</message> 
<message name="getTempResponse"> 
    <part name="return" type="xsd:float"/> 
</message> 
<portType name="TemperaturePortType"> 
    <operation name="getTemp"> 
        <input message="tns:getTempRequest"/> 
        <output message="tns:getTempResponse"/> 
    </operation> 
</portType> 

The operation getTemp returns a message of type getTempResponse. The message statement in the WSDL file defines the getTempResponse message as containing a single string parameter named return.

Using cfinvoke to consume a web service

With the cfinvoke tag, you reference the WSDL file and invoke an operation on the web service with a single tag.

The cfinvoke tag includes attributes that specify the URL to the WSDL file, the method to invoke, the return variable, and input parameters. For complete syntax, see the CFML Reference.

Note: You can pass parameters to a web service using the cfinvokeargument tag or by specifying parameter names in the cfinvoke tag itself. For more information, see Passing parameters to methods by using the cfinvoke tag.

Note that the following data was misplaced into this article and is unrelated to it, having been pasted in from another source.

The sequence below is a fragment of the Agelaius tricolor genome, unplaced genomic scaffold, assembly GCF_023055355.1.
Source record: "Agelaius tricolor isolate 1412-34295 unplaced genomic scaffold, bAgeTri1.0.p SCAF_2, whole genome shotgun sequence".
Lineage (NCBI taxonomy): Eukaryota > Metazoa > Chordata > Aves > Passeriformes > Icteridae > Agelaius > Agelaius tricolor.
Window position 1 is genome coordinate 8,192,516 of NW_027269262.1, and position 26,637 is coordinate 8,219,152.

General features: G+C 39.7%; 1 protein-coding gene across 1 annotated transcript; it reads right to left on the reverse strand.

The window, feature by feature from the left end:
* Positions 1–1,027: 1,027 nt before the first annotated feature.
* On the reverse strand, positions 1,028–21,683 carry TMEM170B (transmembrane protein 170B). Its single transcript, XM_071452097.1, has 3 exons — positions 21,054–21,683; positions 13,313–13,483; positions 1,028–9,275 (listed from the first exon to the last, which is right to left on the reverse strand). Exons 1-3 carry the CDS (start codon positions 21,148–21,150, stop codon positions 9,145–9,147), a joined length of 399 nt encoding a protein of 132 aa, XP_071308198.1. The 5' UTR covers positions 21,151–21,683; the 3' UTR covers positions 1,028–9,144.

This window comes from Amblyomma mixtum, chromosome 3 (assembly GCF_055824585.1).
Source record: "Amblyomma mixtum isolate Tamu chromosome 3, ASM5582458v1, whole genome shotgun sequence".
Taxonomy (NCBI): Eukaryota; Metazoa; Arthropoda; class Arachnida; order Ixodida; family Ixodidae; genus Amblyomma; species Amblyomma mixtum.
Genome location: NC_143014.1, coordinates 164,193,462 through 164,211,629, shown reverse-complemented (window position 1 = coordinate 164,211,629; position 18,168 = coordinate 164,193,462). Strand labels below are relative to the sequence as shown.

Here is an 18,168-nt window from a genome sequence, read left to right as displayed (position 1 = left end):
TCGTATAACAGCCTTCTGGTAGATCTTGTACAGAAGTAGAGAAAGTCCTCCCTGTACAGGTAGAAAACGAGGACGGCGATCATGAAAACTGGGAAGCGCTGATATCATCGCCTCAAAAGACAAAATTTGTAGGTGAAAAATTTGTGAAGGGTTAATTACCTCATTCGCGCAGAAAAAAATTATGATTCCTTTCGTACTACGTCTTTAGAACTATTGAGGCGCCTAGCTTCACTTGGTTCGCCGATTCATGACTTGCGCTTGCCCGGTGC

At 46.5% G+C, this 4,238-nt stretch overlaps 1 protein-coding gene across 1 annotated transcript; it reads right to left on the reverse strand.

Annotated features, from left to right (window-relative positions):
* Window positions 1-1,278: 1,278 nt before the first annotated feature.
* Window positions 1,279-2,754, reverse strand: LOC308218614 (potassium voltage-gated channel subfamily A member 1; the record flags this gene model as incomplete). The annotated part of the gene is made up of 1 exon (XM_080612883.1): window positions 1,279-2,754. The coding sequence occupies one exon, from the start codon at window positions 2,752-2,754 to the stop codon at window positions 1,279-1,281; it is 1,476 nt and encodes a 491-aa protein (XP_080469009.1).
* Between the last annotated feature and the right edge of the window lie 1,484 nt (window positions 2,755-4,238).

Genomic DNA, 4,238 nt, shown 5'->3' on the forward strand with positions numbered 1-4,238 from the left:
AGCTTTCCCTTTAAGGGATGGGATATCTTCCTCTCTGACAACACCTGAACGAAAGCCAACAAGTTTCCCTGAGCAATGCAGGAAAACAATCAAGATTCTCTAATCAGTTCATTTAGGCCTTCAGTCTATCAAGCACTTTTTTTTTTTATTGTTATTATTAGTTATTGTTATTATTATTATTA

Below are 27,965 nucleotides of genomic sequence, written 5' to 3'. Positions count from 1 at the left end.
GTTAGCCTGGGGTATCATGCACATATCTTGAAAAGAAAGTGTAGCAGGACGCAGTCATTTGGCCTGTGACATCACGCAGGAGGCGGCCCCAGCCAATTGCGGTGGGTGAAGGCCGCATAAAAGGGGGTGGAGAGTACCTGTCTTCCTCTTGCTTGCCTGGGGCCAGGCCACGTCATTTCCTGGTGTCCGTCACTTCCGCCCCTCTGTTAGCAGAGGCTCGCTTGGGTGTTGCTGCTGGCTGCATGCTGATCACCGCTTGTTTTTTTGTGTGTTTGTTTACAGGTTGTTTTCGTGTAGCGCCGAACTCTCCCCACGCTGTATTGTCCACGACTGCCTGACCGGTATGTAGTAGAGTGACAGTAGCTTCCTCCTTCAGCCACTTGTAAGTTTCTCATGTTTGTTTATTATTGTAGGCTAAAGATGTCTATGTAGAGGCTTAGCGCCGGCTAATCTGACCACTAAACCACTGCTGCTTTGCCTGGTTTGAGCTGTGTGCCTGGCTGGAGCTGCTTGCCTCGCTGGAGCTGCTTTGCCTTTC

Access a web service using cfinvoke

  1. Create a ColdFusion page with the following content:

    <cfinvoke  
    webservice="http://www.xmethods.net/sd/2001/TemperatureService.wsdl" 
    method="getTemp" 
    returnvariable="aTemp"> 
    <cfinvokeargument name="zipcode" value="55987"/> 
    </cfinvoke> 
    <cfoutput>The temperature at ZIP code 55987 is #aTemp#</cfoutput>
  2. Save the page as wscfc.cfm in your web root directory.

  3. View the page in your browser.

You can omit a parameter by setting the omit attribute to "yes". If the WSDL specifies that the argument is nullable, ColdFusion sets the associated argument to null. If the WSDL specifies minoccurs=0, ColdFusion omits the argument from the WSDL. However, CFC web services must still specify required="true" for all arguments.

You can also use an attribute collection to pass parameters. An attribute collections is a structure where each structure key corresponds to a parameter name and each structure value is the parameter value passed for the corresponding key. The following example shows an invocation of a web service using an attribute collection:

<cfscript> 
    stArgs = structNew(); 
    stArgs.zipcode = "55987"; 
</cfscript> 
 
<cfinvoke  
webservice="http://www.xmethods.net/sd/2001/TemperatureService.wsdl" 
method="getTemp" 
argumentcollection="#stArgs#" 
returnvariable="aTemp"> 
<cfoutput>The temperature at ZIP code 55987 is #aTemp#</cfoutput>